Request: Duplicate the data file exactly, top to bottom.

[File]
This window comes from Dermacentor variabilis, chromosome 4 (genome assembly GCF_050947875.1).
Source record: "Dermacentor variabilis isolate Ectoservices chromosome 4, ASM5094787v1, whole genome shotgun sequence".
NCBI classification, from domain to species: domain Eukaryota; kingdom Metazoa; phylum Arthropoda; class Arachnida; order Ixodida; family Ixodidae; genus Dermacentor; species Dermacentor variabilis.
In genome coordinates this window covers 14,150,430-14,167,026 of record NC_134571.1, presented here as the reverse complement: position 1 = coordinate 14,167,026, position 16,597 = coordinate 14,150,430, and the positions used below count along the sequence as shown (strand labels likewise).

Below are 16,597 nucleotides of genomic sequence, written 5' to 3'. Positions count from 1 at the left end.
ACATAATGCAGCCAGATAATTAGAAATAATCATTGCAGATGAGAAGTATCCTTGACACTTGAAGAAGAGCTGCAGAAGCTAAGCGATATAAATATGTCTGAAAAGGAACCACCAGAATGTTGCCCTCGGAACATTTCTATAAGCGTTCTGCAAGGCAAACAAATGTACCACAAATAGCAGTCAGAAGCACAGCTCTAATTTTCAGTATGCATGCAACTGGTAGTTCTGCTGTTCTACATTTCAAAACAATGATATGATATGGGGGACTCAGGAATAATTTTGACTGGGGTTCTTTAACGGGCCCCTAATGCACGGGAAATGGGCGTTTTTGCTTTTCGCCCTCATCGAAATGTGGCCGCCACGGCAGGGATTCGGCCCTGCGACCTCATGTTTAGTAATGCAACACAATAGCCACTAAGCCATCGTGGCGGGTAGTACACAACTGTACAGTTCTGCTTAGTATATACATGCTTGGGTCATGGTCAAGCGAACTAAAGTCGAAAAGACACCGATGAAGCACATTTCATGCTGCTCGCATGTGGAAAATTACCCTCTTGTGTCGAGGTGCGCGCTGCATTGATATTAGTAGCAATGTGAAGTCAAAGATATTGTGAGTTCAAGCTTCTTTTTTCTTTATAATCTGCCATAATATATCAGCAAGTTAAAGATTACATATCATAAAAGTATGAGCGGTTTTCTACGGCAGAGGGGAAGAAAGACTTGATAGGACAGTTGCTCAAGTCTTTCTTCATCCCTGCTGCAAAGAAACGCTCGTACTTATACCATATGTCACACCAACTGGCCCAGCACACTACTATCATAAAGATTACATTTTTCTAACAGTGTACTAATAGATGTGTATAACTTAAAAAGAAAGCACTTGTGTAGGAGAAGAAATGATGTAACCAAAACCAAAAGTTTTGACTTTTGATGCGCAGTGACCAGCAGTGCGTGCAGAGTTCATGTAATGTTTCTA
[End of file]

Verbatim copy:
This window comes from Dermacentor variabilis, chromosome 4 (genome assembly GCF_050947875.1).
Source record: "Dermacentor variabilis isolate Ectoservices chromosome 4, ASM5094787v1, whole genome shotgun sequence".
NCBI classification, from domain to species: domain Eukaryota; kingdom Metazoa; phylum Arthropoda; class Arachnida; order Ixodida; family Ixodidae; genus Dermacentor; species Dermacentor variabilis.
In genome coordinates this window covers 14,150,430-14,167,026 of record NC_134571.1, presented here as the reverse complement: position 1 = coordinate 14,167,026, position 16,597 = coordinate 14,150,430, and the positions used below count along the sequence as shown (strand labels likewise).

Below are 16,597 nucleotides of genomic sequence, written 5' to 3'. Positions count from 1 at the left end.
ACATAATGCAGCCAGATAATTAGAAATAATCATTGCAGATGAGAAGTATCCTTGACACTTGAAGAAGAGCTGCAGAAGCTAAGCGATATAAATATGTCTGAAAAGGAACCACCAGAATGTTGCCCTCGGAACATTTCTATAAGCGTTCTGCAAGGCAAACAAATGTACCACAAATAGCAGTCAGAAGCACAGCTCTAATTTTCAGTATGCATGCAACTGGTAGTTCTGCTGTTCTACATTTCAAAACAATGATATGATATGGGGGACTCAGGAATAATTTTGACTGGGGTTCTTTAACGGGCCCCTAATGCACGGGAAATGGGCGTTTTTGCTTTTCGCCCTCATCGAAATGTGGCCGCCACGGCAGGGATTCGGCCCTGCGACCTCATGTTTAGTAATGCAACACAATAGCCACTAAGCCATCGTGGCGGGTAGTACACAACTGTACAGTTCTGCTTAGTATATACATGCTTGGGTCATGGTCAAGCGAACTAAAGTCGAAAAGACACCGATGAAGCACATTTCATGCTGCTCGCATGTGGAAAATTACCCTCTTGTGTCGAGGTGCGCGCTGCATTGATATTAGTAGCAATGTGAAGTCAAAGATATTGTGAGTTCAAGCTTCTTTTTTCTTTATAATCTGCCATAATATATCAGCAAGTTAAAGATTACATATCATAAAAGTATGAGCGGTTTTCTACGGCAGAGGGGAAGAAAGACTTGATAGGACAGTTGCTCAAGTCTTTCTTCATCCCTGCTGCAAAGAAACGCTCGTACTTATACCATATGTCACACCAACTGGCCCAGCACACTACTATCATAAAGATTACATTTTTCTAACAGTGTACTAATAGATGTGTATAACTTAAAAAGAAAGCACTTGTGTAGGAGAAGAAATGATGTAACCAAAACCAAAAGTTTTGACTTTTGATGCGCAGTGACCAGCAGTGCGTGCAGAGTTCATGTAATGTTTCTA